The managing director of Benchmark Minerals Intelligence, Simon Moores, was interviewed on Al Jazeera News recently about future lithium supply, and how that will impact on projected battery production for electric vehicles.
Benchmark are well known in the industry as specialist price reporting analysts for the lithium battery supply chain. We recently saw Simon come out fighting following the LME’s decision to use Fastmarkets to provide a reference contract price for lithium.
Here, Simon provides a really good overview of why having an accurate price for lithium going forward is so critical for future investment in the sector.
Commenting on the question about if there’s enough lithium to meet the ever-increasing projected demand to supply electric vehicle batteries, he stated: “Lithium isn’t rare. The question is getting it out of the ground in economic quantities. At the moment the lithium industry has gone through a surge in exploration and development, but right now there’s not as much investment going into the lithium industry to go beyond 2025.”
He also discusses how investors holding back because they’re finding it hard to assess accurate prices going forward, because of the way lithium is traded as a speciality chemical. As lithium moves from a niche to a mainstream product, different ways of pricing lithium will have to be developed in order for the industry to advance.
A key point around recent price fluctuations in lithium is that the price for battery grade material has remained relatively high.
A looming lithium supply problem on the horizon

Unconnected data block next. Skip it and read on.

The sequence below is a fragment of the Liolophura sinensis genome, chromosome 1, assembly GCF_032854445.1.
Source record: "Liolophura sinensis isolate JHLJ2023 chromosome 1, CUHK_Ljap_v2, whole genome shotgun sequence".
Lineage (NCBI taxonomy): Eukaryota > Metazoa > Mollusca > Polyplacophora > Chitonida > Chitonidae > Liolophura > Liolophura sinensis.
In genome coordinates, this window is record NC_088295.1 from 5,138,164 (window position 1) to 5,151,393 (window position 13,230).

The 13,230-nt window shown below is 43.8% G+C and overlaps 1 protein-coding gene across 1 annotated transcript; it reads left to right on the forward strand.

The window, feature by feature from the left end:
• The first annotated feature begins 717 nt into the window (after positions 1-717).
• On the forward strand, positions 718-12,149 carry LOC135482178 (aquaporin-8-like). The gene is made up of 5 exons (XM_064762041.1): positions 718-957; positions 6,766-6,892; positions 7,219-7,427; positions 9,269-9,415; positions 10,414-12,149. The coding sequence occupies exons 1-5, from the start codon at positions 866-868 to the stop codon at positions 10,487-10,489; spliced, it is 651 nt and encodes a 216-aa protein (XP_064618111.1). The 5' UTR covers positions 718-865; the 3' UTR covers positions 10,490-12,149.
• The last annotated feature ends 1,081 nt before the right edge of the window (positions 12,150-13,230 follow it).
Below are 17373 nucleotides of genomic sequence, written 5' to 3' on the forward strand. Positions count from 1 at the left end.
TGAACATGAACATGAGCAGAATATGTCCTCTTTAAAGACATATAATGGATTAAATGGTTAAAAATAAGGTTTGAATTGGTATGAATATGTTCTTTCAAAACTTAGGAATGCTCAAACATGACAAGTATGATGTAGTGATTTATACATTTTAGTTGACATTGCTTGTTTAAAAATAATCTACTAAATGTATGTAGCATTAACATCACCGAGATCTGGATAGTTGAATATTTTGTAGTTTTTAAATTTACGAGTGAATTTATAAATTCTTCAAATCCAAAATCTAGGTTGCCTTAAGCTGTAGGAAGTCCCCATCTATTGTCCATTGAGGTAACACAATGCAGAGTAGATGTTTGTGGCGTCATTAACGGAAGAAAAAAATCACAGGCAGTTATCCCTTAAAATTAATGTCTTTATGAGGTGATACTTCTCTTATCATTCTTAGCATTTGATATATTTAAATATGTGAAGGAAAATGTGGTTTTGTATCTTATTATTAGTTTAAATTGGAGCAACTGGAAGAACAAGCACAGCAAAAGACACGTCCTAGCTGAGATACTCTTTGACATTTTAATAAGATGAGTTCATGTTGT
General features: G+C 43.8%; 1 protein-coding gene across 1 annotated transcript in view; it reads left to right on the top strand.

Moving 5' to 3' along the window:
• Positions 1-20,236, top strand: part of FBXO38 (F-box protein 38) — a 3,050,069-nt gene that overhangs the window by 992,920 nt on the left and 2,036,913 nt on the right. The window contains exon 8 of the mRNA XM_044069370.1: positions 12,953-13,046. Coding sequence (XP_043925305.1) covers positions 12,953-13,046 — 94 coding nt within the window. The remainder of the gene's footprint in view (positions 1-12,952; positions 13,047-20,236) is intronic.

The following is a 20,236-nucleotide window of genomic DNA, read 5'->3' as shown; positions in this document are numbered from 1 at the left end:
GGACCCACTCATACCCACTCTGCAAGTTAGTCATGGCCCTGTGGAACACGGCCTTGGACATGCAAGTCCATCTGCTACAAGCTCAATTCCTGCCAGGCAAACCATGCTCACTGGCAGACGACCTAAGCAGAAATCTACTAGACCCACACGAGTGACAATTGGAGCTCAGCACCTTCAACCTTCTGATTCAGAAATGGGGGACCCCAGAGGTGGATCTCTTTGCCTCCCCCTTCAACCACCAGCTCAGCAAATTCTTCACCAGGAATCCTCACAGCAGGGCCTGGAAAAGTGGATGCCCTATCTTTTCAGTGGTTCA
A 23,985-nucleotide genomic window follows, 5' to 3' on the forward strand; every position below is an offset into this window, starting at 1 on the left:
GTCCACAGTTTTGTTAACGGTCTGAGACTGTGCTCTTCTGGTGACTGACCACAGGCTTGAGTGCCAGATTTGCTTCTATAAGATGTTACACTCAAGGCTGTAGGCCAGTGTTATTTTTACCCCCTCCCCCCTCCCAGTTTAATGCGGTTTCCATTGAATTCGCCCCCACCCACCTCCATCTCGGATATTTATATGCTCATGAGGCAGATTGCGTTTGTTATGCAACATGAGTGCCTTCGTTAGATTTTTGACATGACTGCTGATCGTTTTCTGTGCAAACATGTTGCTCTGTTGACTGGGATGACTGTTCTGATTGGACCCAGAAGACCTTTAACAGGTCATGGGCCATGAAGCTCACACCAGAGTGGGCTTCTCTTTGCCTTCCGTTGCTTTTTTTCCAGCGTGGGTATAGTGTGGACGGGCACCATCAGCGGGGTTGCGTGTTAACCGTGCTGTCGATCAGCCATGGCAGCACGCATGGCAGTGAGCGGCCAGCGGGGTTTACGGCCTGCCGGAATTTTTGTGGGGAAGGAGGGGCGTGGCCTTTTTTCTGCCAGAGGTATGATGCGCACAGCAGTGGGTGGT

At the moment the, the demand for lithium will outstrip supply in the mid to late 2020s, yet it typically takes 8-10 years to develop a lithium mine from scratch. The investment into the next round of lithium mines and production simply isn’t happening, leaving us with a predicted massive shortfall.
Made in China
Another contributing factor is that dominance of China in the lithium space. China controls nearly half of global lithium production and 60% of battery production, this has to be seen as a security concern, especially in light of the recent rare earth elements (REE) threat during the Trump/China trade spat.
The US is currently looking very exposed in terms of security of lithium and finished battery production in the future. Benchmark estimates 1.9 terawatt hours of battery capacity will be in production by 2029, which when mapped to number of electric vehicles works out as 35 million. 67% of those batteries are projected to come from China, with about 8% in the US. Of that US figure, the majority (5 of the 8%) is due to Tesla.
The US appears to be starting the race a very long way behind China, will they have enough power in their Tesla to catch-up?
Find out more about Benchmark Mineral Intelligence https://www.benchmarkminerals.com We also recommend signing up to their newsletter on their website if you’re interested in the battery metal sector.
Read more from MiningIR about lithium and battery metals, incluing our article on lithium supply and the electric vehicle value chain, Bloomberg’s electric vehicle projections going out to 2040, and the challenges in determining a true price for lithium.